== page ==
Fast k-Nearest Neighbour Search via Dynamic Continuous Indexing
Proceedings of The 33rd International Conference on Machine Learning, PMLR 48:671-679, 2016.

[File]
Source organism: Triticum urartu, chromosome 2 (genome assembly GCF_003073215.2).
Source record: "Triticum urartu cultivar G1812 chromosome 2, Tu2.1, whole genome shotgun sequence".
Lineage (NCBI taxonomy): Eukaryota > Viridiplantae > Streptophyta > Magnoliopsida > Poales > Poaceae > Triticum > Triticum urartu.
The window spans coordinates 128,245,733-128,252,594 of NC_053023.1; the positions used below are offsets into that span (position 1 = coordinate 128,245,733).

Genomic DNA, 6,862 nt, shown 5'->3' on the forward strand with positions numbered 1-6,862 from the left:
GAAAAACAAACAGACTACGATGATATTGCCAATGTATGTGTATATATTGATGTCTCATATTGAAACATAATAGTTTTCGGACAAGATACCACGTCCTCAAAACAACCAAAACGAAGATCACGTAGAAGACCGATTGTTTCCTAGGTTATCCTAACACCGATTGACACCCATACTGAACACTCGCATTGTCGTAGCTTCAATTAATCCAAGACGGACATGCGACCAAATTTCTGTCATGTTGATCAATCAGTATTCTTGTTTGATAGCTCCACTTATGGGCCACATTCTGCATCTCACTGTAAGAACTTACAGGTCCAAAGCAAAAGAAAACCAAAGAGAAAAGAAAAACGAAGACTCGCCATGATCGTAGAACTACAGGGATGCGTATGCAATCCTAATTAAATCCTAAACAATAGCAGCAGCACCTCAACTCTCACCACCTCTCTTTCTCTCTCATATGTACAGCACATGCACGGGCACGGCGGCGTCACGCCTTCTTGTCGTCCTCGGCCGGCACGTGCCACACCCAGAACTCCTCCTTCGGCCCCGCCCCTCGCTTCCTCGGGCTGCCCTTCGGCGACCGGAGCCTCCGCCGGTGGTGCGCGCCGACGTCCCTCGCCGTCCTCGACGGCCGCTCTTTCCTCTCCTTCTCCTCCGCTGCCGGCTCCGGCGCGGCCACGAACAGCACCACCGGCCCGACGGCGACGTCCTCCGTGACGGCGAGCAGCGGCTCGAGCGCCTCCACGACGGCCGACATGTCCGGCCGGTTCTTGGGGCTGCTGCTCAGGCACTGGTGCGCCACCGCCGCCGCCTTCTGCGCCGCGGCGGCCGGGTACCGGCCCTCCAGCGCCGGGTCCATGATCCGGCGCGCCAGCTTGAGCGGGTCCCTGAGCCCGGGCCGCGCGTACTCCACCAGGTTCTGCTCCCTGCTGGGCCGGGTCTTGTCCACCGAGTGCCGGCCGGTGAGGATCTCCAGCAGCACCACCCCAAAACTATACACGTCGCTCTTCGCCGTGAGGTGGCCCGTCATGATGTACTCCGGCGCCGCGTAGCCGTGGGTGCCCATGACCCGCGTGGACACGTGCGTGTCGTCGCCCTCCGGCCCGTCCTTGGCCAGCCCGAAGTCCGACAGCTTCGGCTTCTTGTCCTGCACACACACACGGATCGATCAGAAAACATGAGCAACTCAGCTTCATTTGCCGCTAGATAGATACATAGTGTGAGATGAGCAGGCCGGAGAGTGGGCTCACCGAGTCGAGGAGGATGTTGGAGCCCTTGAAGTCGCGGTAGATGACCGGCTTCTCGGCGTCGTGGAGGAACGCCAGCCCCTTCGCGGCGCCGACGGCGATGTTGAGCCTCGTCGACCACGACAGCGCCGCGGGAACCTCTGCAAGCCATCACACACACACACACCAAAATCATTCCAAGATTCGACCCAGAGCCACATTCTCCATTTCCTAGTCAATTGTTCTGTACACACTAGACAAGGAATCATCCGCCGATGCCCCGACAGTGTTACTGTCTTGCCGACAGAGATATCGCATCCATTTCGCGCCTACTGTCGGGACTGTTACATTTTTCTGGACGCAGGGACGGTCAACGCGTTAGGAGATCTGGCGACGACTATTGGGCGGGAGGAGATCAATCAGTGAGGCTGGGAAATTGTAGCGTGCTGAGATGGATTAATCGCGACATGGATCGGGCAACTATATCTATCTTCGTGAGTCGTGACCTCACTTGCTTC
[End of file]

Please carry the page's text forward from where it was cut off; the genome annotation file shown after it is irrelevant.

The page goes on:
Existing methods for retrieving k-nearest neighbours suffer from the curse of dimensionality. We argue this is caused in part by inherent deficiencies of space partitioning, which is the underlying strategy used by most existing methods. We devise a new strategy that avoids partitioning the vector space and present a novel randomized algorithm that runs in time linear in dimensionality of the space and sub-linear in the intrinsic dimensionality and the size of the dataset and takes space constant in dimensionality of the space and linear in the size of the dataset. The proposed algorithm allows fine-grained control over accuracy and speed on a per-query basis, automatically adapts to variations in data density, supports dynamic updates to the dataset and is easy-to-implement. We show appealing theoretical properties and demonstrate empirically that the proposed algorithm outperforms locality-sensitivity hashing (LSH) in terms of approximation quality, speed and space efficiency.